Getting Started with MicroPython and the SparkFun Inventor's Kit for micro:bit
Experiment 5: Reading an SPDT Switch
In this experiment you will use your first digital input: a switch. The SPDT (Single-Pole, Double-Throw) switch is a simple way to select between two options, especially when paired with an “if” state. You will use that switch to select which of the two LEDs will blink.
You will need the following parts:
- 1x Breadboard
- 1x micro:bit
- 1x micro:bit Breakout with Headers
- 2x LEDs (1 Red, 1 Yellow)
- 2x 100Ω Resistors
- 8x Jumper Wires
- 1x SPDT Switch
Didn’t Get the SIK for micro:bit?
If you are conducting this experiment and didn’t get the Inventor’s Kit, we suggest using these parts:
Before continuing with this tutorial, we recommend you be somewhat familiar with the concepts in these tutorials:
Introducing the Single-Pole, Double-Throw (SPDT) Switch
The Single-Pole, Double-Throw (SPDT) switch has a common pin in the middle and then two other pins that, depending on the location of the switch, are either connected to the common (center) pin or not. To read the switch in a similar way to a button, you connected the common pin to a digital General Purpose Input/Output (GPIO) pin on your micro:bit and the other pins to 3.3V and ground. It doesn’t matter which pin is which. When you move the switch, the common pin will either be HIGH (connected to 3.3V) or LOW (connected to ground).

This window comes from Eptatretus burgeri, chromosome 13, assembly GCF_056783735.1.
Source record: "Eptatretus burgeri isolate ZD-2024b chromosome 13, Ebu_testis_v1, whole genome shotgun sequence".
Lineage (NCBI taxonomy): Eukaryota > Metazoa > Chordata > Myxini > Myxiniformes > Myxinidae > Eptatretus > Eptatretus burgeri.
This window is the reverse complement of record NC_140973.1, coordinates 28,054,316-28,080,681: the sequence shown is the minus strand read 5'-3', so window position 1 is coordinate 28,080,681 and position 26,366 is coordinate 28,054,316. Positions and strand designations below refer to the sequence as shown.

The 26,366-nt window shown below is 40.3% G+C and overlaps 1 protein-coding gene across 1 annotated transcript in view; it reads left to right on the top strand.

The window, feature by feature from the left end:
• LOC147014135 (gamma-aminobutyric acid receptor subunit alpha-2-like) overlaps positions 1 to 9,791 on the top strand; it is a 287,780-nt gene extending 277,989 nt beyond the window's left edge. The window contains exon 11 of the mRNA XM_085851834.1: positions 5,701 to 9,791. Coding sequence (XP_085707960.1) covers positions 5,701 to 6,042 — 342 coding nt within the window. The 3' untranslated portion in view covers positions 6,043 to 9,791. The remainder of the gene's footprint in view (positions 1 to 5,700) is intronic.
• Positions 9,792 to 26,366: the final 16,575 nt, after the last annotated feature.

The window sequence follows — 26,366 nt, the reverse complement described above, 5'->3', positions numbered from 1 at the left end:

Ready to start hooking everything up? Check out the wiring diagram and hookup table below to see how everything is connected.
|Polarized Components||Pay special attention to the component’s markings indicating how to place it on the breadboard. Polarized components can only be connected to a circuit in one direction.|
Wiring Diagram for the Experiment
Having a hard time seeing the circuit? Click on the wiring diagram for a closer look.
Run Your Script
Code to Note
Just as the
write_digital() statement turns a pin on (1) or off (0), the
read_digital() statement determines the state of a pin, which is either HIGH (1) or LOW (0). By building a circuit that connects 3.3V or ground to a pin, we can detect if a switch is thrown or a button is pressed.
What You Should See
Depending on the state of the switch, a different LED will blink. If you move the switch to connect the signal pin to 3.3V (HIGH) then the LED connected to pin P15 will blink. If you flip the switch and ground the signal pin, then the LED on pin P16 will start blinking, and LED 1 will turn off.
Light Not Turning On
The wires for the switch are right next to each other. Make sure that signal is in the center with voltage and ground on the outside pins. If you connect ground and voltage, your board will short out and shut down.
Make sure your power LED is on. If it is off, pull the signal wire and see if that changes anything. If you short circuit your micro:bit board, it will turn itself off to protect the circuitry.
No worries; these circuits are all super stripped-down to make playing with the components easy, but once you throw them together, the sky is the limit.